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Exploding dice, and some unexpected results for Savage Worlds

We roll an $n$-sided die, adding to the result a second roll, and a third, and so on, as many times as $n$ is rolled. So, for example, the outcome of an exploding six-sided die might be 3, or 6+2=8, or 6+6+1=13, and so on.

Over many such outcomes, what is the average number of times the die will be rolled? What is the average value of an exploding die?

The probability that the die will be rolled exactly once is the probability of rolling less than $n$: $P(1) = (n-1)/n$. The probability that there will be exactly two rolls is the probability of a roll of $n$ followed by a roll of less than $n$: $P(2) = 1/n \cdot (n-1)/n = (n-1)/n^2$. Similarly, the probability that there will be exactly three rolls is $P(3) = (n-1)/n^3$, and, in general, it is evident that $P(k) = (n-1)/n^k$ for all $k$.

The mean number of rolls is therefore $$\sum_{k=1}^\infty k P(k) = (n-1) \sum_{k=1}^\infty \frac{k}{n^k}.$$ To solve the sum, first let $x = 1/n$, so that we can express the sum as $\displaystyle S = \sum_{k=1}^\infty k x^k$. Then, with a little algebra, $$\begin{array}{rll} S & = & x + 2x^2 + 3x^3 + ... & \\ xS & = & x^2 + 2x^3 + ... & \text{(multiply by x)} \\ (1-x)S & = & x - x^2 - x^3 - ... & \text{(subtract from the previous equation)} \\ x(1-x)S & = & x^2 - x^3 - ... & \text{(repeat...)} \\ (1-x)^2 S & = & x. & \end{array}$$

Hence \begin{align*} S & = \frac{x}{(1-x)^2} \\ & = \frac{1/n}{((n-1)/n)^2} \\ & = \frac{n}{(n-1)^2}. \end{align*}

Finally, the mean is equal to $(n-1) S$, or $$\text{average number of rolls }=\frac{n}{n-1}$$.

Now we can find the average value of an exploding roll: this is simply the mean of a single roll of the die, $(n+1)/2$, multiplied by the mean number of rolls, $n/(n-1)$; i.e., $$\text{average value }=\frac{n(n+1)}{2(n-1)}$$.

Here is a table showing the average number of rolls, and the average total value obtained, for each of the common dice:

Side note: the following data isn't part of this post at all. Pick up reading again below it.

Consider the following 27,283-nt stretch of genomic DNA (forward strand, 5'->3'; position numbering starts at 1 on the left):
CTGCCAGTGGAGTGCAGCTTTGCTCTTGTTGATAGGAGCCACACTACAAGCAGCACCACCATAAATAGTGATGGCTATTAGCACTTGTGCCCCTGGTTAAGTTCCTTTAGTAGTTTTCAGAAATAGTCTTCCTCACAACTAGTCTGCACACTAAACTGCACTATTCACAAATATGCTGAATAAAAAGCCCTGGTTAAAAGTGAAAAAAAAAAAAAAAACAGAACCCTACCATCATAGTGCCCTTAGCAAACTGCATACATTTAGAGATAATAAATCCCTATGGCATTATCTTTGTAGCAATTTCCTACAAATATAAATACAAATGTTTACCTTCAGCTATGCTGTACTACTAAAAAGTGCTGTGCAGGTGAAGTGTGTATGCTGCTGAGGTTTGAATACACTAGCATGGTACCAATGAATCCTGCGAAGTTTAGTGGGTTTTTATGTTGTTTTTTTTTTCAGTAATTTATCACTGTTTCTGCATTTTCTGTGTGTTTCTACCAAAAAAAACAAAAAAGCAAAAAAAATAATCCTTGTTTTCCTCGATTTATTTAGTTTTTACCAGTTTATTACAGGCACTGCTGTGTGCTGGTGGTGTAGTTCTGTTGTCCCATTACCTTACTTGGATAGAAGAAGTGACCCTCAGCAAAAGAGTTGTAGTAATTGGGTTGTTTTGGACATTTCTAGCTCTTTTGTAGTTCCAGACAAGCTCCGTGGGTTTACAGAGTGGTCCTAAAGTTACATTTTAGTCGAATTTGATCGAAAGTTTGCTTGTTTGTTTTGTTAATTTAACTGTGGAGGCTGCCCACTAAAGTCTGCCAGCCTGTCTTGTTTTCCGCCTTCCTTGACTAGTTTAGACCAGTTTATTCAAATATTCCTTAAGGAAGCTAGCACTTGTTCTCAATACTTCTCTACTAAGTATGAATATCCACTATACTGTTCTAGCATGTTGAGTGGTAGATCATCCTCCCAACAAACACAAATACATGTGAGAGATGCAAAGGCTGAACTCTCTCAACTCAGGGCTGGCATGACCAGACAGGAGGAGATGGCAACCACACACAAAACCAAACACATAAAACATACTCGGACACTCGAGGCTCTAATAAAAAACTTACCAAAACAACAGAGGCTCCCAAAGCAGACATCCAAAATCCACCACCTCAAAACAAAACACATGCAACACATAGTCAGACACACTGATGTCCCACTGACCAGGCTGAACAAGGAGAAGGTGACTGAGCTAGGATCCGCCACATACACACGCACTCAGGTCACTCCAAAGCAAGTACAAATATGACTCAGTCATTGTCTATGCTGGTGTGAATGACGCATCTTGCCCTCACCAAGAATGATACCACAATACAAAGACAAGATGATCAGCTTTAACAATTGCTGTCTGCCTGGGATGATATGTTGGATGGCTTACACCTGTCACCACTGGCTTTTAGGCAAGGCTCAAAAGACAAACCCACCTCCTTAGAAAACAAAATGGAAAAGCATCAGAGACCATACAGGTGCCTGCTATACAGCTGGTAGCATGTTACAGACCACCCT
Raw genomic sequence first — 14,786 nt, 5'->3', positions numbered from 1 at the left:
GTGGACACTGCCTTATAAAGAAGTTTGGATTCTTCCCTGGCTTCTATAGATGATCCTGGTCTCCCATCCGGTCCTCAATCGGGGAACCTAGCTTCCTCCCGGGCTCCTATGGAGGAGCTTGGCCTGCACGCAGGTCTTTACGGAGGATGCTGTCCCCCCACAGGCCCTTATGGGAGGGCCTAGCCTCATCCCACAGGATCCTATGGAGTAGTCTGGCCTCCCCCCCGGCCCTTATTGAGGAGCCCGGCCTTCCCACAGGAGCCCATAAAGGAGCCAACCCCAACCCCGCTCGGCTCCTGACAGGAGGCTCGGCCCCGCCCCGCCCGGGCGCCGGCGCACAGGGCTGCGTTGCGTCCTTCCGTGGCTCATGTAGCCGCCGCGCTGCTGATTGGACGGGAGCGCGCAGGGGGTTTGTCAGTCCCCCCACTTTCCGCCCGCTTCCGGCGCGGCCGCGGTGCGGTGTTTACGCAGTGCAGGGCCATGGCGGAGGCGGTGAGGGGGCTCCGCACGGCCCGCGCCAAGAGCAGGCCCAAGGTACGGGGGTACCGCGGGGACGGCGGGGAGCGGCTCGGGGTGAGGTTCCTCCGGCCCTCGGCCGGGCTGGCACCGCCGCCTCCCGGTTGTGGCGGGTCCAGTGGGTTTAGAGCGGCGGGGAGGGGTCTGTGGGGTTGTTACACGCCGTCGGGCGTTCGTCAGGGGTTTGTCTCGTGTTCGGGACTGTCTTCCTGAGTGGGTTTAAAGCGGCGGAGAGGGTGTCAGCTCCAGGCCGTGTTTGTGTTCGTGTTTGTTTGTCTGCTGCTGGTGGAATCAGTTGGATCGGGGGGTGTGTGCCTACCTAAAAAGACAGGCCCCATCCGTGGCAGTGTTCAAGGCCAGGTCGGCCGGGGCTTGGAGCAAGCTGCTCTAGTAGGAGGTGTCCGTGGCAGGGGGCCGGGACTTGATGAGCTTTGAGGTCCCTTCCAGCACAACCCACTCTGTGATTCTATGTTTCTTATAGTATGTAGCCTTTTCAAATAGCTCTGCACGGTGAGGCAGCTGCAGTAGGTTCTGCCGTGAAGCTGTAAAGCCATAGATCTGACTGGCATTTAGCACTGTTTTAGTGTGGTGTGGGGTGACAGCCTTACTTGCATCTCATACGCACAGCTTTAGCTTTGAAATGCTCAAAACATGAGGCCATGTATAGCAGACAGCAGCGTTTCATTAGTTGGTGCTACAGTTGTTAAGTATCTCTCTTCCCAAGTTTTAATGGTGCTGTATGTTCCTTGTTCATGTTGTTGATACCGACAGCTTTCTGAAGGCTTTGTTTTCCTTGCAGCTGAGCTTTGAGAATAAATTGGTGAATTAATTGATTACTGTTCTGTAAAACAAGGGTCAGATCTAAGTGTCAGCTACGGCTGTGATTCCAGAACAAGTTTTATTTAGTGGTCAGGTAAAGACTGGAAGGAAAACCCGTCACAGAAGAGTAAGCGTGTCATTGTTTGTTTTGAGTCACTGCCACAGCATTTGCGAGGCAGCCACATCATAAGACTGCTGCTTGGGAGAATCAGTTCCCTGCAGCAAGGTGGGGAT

Die Average
d4 1.3333334 3.3333333
d6 1.2 4.2
d8 1.1428572 5.142857
d10 1.1111112 6.111111
d12 1.0909091 7.090909
d20 1.0526316 11.052631

As we would expect, the average roll increases as the number of sides increases, though the likelihood of re-rolling decreases. So, while a smaller die is more likely to explode, the explosion won't contribute as much as it would for a larger die, and the average result is smaller.

In some roleplaying game systems, such as Savage Worlds, a player will attempt to meet or exceed a specified target number with an exploding roll. Based on the averages, we would assume that using a die with more sides would make it easier to succeed, and for most target numbers we would be correct. There are certain cases, however, where the assumption doesn't hold.

Consider, for example, a target number of 6, and the probabilities of meeting or exceeding that value with an exploding d4 and d6.

Clearly, the probability of succeeding with a d6 is 1/6; this is simply the probability of rolling a 6. In order to succeed with a d4, however, one must roll a 4 (probability 1/4) followed by a 2, 3, or 4 (probability 3/4); the probability of success is thus 3/16, which is over two percent better than the d6.

Similarly, with a d6 and a d8 against a target number of 8, we find the respective probabilities of success are 5/36 and 1/8, and again the smaller die has an advantage.

In fact, when any of the standard dice is compared with the next larger die, except in the case of the d12 and the d20 where the gap is large enough to offset the effect, the smaller die will have an advantage if the target number is equal to the number of sides on the larger die. In systems where a larger die corresponds to a higher level of skill, therefore, the probabilities won't always support the assumption that a higher skill should correspond to a greater likelihood of success.

Here is a graph of the probabilities of rolling x or higher for exploding versions of the standard dice. Note that the d4 curve overtakes that of d6 when x = 6, the d6 curve overtakes that of the d8 when x = 8, and so on; only the d12 remains at all times below the next larger die (the d20).

Using zero-based dice ($n$-sided dice numbered zero to $n-1$) gets rid of the horizontal steps in the graph and fixes the problem:

Note that for zero-based exploding dice, the average total result will be equal to half the number of sides, i.e., slightly less than for normally-numbered dice. For example, an exploding 0-9 die will average 10/2 = 5 instead of about 6.111. Adding 1 to the final result would make the average results very close to those of the normal dice while preserving the shapes of the probability curves.